Nine years at helm of corporate was enough
Sept. 16, 2020
After working for nine years with Henkel, a German multinational consumer goods’ company, Rosemary Ndinda decided to quit in April 2020. She had been the country head, Consumer Adhesives, Eastern, West and Central Africa until then and worked with a multitude of Small and Medium Enterprises (SMEs), guiding them through a path of sustained growth.
Ms Ndinda studied Bachelor of Commerce (Marketing) at the University of Nairobi, did her masters in Strategic Management at the same university before joining the banking industry. She would later find herself working for Henkel.
But when Ndinda decided to take a break earlier this year, business suitors flocked her door. After a moment of thinking through all the opportunities that were on offer, the sales and marketing guru decided to start a consulting company, Solidlaunch Consulting Kenya. The chief executive talks about her background in sales, marketing and distribution and why she is not rejoining employment.
Nine years in a well-paid job. What prompted you to quit?
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At some point, I realised that the job was taking a toll on me, and I decided to take a break. Quitting meant taking time to think about the next move, but I was always open to going back to work. I also knew that I did not want to retire without having my own venture to lean back on.
What happened after quitting?
I got a flurry of calls from SMEs consulting on how to brand their products and make their distribution easier and better. I realised that most of these people had the potential but had little know-how of how to maximise it. I also got calls from companies from outside the country that wanted to establish businesses and settle in Kenya.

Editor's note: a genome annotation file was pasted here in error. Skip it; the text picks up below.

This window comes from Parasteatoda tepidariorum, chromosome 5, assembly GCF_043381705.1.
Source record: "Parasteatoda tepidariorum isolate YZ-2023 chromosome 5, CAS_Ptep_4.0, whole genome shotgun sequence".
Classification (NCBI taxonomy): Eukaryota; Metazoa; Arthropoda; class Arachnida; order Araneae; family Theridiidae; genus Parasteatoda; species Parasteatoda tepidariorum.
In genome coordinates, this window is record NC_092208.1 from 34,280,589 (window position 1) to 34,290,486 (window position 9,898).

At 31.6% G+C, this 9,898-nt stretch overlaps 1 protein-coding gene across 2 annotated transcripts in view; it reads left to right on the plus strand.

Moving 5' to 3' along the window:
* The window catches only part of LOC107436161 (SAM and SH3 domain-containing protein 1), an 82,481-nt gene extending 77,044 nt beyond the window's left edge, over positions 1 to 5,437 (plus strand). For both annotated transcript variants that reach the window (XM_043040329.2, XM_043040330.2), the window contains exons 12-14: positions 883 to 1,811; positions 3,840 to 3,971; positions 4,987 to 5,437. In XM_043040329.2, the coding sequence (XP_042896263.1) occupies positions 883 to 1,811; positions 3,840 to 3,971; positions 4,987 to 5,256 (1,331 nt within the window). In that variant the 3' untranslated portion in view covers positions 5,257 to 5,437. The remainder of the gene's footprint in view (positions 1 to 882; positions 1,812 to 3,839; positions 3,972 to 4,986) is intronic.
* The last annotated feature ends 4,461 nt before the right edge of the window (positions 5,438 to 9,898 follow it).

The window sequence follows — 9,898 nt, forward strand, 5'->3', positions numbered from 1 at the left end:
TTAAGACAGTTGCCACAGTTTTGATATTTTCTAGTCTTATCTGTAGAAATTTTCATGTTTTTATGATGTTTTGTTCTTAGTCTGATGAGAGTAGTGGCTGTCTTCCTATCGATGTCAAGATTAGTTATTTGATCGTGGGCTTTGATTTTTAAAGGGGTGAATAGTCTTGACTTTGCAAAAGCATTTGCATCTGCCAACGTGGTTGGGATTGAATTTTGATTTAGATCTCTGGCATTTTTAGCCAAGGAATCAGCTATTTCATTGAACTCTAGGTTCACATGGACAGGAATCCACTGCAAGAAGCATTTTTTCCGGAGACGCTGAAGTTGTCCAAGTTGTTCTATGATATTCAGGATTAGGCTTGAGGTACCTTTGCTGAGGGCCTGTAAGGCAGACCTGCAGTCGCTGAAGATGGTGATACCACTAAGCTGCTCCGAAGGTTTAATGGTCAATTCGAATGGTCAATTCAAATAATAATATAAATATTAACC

In April, I entered a deal with Chemsols (a manufacturer of adhesives, thinners, leather care, printing inks, fillers and metal primers) where I was to help them in consultancy and execution of sales, marketing and distribution.
But even as early as May, job offers were trickling in aplenty.
What changed your mind about being open to employment?
Starting my venture, I intended to have it as a side hustle. In May, I met Nikhil Sadhwani, the Group CEO of Metal Can and Closures Africa. A five minutes encounter turned into a four-hour conversation about the market, retail, trends and finally about my plan, to which he responded “Rosemary, you’re brilliant, I am amazed at your deep understanding of the market: you’re good at this. I would dare you to focus on consulting, in six months, it will pay off.”
And that was it. I was going it my way.
And so… what is Solidlaunch Consulting principally about?
Solidlaunch Consulting is like a one stop shop, a focused consultancy devoted to helping organisations realise growth and capture more value, offering a package that includes every tool a successful business needs. Solidlaunch Consulting brings together experts from diverse fields and with expertise aimed at providing multifaceted solutions to the customers. We do consultancy and execution for companies in sales, marketing, branding and distribution.